Save, Spend, Share
Most money experts recommend some version of teaching kids how to save, spend and share their money. What you can do is to create three jars and label them, “Save, Spend, Share.”
After you’ve determined the means and method for giving your children money, you can decide how to advise them what to do with it, providing learning opportunities in the process.
Let them blow some of their spending money on candy. That gives them a chance to enjoy being a kid while realizing how quickly money evaporates.
You can also decide what percentage of money goes to each jar. You may choose to divide it evenly to each jar. Base your decision on your values.
The “Save” Jar
The ‘Save’ Jar can be used for something your child wants, but that you would not necessarily buy for her – and something you’re willing to have in your home.
Perhaps it’s a Game Boy or Nintendo, a toy or an item of clothing. A younger child may take a few weeks to save for a toy he wants. Older children might need several months to save for what they want.
The objective is for your child to understand the satisfaction of delayed gratification – and learn they can set meaningful, achievable goals.
The “Spend” Jar
Think of this as money for short-term items – for example, to spend at the store within parameters you’ve set. Allow your child to make some mistakes with this money and to learn from them. Guide his decision-making so he can begin making more choices on his own.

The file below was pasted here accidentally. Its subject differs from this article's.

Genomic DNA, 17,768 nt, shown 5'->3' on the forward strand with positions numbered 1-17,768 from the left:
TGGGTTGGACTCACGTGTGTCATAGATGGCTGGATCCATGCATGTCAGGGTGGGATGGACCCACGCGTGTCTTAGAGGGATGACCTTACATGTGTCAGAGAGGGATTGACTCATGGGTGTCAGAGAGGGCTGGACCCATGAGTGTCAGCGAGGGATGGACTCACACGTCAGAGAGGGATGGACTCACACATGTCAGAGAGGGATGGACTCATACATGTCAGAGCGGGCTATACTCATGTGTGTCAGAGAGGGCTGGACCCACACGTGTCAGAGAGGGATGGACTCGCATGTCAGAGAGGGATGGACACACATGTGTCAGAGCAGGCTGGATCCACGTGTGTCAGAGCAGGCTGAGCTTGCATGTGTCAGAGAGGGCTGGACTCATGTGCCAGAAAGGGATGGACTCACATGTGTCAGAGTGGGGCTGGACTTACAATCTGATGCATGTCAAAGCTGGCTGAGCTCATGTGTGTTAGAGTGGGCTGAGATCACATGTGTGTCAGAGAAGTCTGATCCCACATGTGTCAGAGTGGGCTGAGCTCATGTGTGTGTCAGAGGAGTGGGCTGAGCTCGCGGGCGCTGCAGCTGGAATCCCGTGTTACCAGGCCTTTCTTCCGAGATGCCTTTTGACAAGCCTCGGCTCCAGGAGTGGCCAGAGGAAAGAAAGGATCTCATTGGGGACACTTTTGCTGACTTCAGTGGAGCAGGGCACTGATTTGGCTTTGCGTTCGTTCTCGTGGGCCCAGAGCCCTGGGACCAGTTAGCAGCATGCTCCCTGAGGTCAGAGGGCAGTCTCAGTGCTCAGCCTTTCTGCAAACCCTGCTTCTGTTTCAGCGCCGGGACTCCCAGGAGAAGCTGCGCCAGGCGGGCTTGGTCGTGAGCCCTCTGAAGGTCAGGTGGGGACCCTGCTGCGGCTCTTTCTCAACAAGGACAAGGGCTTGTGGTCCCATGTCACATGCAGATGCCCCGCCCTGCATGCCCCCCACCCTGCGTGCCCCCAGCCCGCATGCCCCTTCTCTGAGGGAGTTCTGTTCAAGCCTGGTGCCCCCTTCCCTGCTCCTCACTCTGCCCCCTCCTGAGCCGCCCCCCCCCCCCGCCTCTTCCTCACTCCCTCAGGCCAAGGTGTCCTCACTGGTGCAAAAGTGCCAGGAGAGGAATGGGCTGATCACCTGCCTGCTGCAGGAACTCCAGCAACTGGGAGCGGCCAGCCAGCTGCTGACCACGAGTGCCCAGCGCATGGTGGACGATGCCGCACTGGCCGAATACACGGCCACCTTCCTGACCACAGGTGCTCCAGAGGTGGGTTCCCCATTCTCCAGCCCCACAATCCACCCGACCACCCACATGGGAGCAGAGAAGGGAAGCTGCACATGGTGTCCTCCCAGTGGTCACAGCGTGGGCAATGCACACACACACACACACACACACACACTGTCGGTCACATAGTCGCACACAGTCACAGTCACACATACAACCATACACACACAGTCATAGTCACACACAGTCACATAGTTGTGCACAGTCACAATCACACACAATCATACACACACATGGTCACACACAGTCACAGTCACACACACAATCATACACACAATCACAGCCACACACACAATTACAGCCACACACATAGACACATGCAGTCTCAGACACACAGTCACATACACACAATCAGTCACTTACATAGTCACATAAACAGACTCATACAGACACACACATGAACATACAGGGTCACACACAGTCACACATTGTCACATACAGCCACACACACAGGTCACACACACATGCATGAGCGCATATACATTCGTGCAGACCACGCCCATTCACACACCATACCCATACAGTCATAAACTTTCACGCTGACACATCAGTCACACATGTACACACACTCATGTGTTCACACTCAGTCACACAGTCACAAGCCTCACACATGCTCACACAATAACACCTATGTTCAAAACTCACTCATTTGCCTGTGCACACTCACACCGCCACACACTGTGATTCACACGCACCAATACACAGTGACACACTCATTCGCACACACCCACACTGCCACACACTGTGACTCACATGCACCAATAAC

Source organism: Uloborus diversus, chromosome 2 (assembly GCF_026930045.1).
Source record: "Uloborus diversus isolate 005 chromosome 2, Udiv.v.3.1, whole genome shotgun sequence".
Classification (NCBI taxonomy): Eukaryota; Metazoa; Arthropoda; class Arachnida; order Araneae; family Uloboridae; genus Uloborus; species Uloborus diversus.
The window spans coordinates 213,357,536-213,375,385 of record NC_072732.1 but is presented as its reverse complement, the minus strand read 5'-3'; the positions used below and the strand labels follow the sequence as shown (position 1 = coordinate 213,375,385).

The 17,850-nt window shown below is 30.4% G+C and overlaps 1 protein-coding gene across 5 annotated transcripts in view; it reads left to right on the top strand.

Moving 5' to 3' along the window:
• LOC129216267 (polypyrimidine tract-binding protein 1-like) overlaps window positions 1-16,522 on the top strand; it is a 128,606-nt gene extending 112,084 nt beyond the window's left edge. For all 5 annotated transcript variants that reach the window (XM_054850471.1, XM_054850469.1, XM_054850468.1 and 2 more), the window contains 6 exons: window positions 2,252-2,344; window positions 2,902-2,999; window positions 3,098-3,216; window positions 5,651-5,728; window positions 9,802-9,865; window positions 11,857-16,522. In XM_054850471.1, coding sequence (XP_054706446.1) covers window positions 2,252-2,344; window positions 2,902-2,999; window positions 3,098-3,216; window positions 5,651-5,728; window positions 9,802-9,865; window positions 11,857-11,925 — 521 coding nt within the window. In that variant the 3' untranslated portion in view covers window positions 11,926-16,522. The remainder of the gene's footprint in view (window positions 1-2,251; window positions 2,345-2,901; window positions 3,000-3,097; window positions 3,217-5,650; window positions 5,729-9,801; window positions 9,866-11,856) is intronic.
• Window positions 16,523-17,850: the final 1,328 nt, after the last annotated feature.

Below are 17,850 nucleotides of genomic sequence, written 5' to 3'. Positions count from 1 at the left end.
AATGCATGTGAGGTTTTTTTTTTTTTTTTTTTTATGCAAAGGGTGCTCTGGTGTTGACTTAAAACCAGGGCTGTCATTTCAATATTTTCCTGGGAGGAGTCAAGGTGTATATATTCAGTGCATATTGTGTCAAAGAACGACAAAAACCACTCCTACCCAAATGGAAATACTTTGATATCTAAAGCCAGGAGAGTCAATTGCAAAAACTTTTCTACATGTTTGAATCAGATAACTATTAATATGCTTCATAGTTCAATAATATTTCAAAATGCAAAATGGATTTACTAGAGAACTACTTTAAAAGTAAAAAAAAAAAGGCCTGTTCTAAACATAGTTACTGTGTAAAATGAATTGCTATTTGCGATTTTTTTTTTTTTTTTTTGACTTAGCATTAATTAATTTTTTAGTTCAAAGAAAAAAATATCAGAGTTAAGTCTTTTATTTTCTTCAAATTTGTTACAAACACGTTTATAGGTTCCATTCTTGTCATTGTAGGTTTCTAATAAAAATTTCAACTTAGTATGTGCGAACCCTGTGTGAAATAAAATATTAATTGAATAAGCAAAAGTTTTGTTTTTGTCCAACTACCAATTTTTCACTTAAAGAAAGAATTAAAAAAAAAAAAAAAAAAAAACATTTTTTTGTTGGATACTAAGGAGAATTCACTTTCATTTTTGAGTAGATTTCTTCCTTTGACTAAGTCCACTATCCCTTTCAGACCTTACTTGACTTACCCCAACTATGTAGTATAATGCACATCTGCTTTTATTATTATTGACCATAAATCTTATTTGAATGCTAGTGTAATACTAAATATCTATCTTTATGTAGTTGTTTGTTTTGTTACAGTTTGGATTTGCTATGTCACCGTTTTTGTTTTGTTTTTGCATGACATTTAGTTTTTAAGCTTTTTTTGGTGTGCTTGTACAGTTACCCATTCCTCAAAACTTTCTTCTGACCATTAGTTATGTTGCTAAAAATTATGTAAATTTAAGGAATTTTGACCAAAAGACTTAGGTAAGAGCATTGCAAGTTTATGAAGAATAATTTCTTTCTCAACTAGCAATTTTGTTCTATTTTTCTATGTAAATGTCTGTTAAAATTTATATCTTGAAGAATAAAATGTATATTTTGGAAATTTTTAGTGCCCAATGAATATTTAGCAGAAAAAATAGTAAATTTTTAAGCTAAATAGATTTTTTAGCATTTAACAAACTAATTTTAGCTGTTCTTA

For instance, perhaps he’s at the store trying to decide between buying a candy bar and some baseball cards. Make sure he knows that the choice is his. As he considers, you can give him questions to think about such as: “Which is more important to me?” “How will I feel later about my choice?”
Encourage him to look down the road. After he eats the candy bar, will he wish he would have bought the cards?
The “Share” Jar
This jar shows children they can use their money to support their community and causes they believe in.
The share jar not only provides an opportunity to teach children about using money; it also lets your child know what’s important to you. You can explain your own charitable giving philosophy and program.
Encourage your child to support causes she encounters. For example, your child may have a good friend at school diagnosed with childhood cancer. You may suggest she make a donation from her “Share” jar to The Ronald McDonald House (which provides lodging for families when kids come to the hospital for treatment), or to organizations dedicated to cancer research or supporting families dealing with cancer.
Or, your child may learn about a mission through your religious institution that he’s interested in and make his own contribution.